The history of big game fishing along the bay of California’s Catalina Island is nothing short of legendary. Known as the birthplace of big game fishing, anglers travel far and wide for the chance to tangle with trophy-sized yellowfin tuna, bluefin tuna, calico bass and numerous other species that swim beneath the island’s gleaming waters.
It is no wonder that big game fishing would first emerge out of this particular place – the island and the fish that surround it are the very picture of resilience, bounty, beauty and size. The fish outweigh, outsmart, and exceed the expectations of the world’s most experienced anglers.
The proud reputation of the location begs the question – who pioneered sport fishing in this unique place?
Big-game saltwater fishing was pioneered in 1898 by Charles Frederick Holder, who took a 183-pound (83-kg) bluefin tuna off Santa Catalina Island, located 22-miles off the coast of Southern California. A conservationist, naturalist, writer and angler, Holder, a resident of Pasadena, California, founded the Avalon Tuna Club on Catalina Bay, considered the first big-game saltwater fishing club. Little did he know, this would spark what can only be described as a fiery passion in the decades to come of big-game saltwater anglers who would follow in Holder’s footsteps.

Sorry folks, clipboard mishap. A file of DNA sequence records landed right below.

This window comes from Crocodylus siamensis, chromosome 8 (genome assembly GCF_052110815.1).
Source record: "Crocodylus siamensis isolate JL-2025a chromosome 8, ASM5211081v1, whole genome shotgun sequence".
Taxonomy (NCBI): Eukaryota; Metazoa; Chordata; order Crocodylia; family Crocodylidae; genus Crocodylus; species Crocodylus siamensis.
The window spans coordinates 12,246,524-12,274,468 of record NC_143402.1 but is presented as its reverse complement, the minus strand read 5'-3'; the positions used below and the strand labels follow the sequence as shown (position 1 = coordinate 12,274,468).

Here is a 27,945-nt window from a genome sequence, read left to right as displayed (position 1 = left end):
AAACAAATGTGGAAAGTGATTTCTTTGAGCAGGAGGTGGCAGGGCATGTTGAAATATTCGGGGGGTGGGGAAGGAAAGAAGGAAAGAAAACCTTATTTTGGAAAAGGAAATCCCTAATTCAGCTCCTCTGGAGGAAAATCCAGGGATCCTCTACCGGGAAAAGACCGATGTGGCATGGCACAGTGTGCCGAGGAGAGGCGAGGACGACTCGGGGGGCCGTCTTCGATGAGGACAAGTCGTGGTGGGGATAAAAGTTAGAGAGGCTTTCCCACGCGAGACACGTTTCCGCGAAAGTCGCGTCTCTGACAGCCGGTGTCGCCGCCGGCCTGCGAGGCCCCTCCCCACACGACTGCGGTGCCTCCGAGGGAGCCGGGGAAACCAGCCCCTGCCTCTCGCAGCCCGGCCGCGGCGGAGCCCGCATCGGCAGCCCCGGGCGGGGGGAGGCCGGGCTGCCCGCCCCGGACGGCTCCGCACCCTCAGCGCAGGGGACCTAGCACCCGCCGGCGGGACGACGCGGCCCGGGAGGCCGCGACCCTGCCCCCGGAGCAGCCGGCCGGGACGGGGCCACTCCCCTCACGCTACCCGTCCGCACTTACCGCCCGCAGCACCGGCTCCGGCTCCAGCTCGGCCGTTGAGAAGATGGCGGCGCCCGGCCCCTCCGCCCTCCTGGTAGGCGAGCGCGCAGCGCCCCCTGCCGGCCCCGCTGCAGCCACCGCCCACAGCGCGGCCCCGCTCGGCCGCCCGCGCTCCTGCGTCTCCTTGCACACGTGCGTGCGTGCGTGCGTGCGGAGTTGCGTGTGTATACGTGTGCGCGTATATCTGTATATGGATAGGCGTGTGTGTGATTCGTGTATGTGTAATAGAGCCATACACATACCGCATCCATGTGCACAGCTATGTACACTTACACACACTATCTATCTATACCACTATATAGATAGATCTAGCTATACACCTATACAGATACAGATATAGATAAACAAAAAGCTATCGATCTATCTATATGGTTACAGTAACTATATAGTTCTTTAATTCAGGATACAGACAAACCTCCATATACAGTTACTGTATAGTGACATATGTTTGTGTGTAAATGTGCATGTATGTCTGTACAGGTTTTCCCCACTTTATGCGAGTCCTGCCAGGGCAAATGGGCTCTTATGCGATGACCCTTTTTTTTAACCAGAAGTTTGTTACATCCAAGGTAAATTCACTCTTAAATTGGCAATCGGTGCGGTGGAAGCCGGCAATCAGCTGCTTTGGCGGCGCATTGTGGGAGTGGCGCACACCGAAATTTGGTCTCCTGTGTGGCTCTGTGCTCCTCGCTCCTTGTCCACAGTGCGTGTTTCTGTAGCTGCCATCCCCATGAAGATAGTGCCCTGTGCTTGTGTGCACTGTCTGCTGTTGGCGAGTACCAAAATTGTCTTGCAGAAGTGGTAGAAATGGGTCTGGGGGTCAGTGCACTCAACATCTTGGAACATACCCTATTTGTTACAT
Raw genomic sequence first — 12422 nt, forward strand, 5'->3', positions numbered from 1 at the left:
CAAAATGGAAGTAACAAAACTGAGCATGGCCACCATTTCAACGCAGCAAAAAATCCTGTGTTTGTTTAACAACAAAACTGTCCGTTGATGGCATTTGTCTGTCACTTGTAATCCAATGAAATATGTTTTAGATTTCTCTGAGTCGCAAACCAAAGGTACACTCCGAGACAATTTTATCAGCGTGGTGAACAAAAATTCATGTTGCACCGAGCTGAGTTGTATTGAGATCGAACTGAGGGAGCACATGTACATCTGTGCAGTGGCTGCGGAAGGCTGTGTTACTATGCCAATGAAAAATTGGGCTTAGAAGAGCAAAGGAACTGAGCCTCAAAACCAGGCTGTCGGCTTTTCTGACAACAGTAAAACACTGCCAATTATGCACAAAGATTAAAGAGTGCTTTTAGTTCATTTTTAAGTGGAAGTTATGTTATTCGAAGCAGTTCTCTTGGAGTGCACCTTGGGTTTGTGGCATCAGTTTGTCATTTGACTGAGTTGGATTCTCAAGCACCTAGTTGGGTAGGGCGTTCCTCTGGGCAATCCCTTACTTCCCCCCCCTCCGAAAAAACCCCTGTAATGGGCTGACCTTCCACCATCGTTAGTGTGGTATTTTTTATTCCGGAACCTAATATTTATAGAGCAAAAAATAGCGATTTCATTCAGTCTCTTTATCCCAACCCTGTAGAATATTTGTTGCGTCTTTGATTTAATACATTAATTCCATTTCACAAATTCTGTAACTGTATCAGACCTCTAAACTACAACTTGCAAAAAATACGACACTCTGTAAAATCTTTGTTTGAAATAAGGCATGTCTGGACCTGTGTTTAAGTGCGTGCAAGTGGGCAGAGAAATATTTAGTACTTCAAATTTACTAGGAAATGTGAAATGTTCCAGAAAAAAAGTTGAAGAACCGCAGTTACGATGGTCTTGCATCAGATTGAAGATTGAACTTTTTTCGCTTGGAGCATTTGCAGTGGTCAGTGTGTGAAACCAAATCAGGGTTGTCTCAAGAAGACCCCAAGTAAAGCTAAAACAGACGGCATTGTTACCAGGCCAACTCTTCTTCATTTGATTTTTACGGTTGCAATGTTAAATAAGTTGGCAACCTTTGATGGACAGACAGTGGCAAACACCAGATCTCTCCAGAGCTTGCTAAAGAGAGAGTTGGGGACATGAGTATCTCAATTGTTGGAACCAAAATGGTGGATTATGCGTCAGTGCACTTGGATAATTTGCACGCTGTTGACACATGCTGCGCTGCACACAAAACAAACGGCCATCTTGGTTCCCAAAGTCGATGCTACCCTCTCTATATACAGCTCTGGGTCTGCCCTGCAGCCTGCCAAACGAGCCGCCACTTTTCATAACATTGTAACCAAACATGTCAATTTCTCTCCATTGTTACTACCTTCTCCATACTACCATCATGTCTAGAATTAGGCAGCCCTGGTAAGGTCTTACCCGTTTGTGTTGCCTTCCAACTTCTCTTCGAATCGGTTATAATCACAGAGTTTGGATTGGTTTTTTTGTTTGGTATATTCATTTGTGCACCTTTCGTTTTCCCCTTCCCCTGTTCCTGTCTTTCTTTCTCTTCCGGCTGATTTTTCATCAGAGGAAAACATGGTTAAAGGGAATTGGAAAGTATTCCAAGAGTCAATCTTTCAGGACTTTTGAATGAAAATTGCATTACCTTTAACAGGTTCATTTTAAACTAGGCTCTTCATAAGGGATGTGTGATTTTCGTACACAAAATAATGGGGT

Side by side with other iconic figures such as Earnest Hemmingway, Holder spent his life enjoying the fruits of Catalina Island’s largest and most spectacular fish and cataloguing the landscape in the eloquent prose which drove him to fame. To this day, anglers who read Holder’s words and gaze out into the roaring ocean remain certain that they hold true.
Pacific Son, a new film by Rapala®, explores the modern-day successors of the legacy that Holder ignited more than 120 years ago, as well as the passion for the land and the sport that anglers still hold today.
Just as the saltwater of Catalina Bay ran through the veins of Charles Holder in the nineteenth century, so too does it live in 21st-century tournament angler and fishing guide Captain Brandon Nelson, who operates Lucky B Sportfishing, and his first mate, Jack Smith.
Inexplicably called to the sea and the life that lies underneath Holder’s “restless waters,” Nelson spends nearly every day answering that call by fishing or boating in the Bay. His career is driven by his unapologetic passion for the sport and the land, which has earned him a spot on Sport Fishing Television and a reputation as one of the premier boat captains of Southern California. And for it all, he has Charles Frederick Holder to thank.